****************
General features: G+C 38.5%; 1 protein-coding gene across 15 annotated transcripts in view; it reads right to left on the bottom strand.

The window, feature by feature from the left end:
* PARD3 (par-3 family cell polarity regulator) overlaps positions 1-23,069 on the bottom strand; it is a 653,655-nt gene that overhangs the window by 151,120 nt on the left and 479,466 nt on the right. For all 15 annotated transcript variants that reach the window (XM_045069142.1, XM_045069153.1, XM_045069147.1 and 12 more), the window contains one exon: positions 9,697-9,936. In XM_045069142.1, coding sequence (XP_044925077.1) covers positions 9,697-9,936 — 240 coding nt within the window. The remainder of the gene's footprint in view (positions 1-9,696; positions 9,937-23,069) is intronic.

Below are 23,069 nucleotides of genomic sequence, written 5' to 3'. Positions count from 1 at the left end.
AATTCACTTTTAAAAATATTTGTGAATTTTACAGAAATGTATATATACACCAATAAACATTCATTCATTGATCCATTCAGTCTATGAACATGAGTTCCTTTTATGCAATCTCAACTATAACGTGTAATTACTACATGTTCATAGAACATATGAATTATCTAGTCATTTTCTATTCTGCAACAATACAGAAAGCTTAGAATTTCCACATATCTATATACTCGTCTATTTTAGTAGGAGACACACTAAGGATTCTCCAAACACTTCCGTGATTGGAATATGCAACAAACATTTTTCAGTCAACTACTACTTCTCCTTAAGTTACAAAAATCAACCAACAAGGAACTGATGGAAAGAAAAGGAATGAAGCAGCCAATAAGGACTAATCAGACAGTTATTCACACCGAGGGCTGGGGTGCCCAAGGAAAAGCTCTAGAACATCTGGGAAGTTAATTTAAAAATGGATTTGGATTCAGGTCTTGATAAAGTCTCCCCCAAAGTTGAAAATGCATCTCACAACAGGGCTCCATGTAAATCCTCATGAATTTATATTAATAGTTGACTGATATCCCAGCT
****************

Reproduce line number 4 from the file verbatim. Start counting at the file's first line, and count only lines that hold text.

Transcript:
Below are 23,069 nucleotides of genomic sequence, written 5' to 3'. Positions count from 1 at the left end.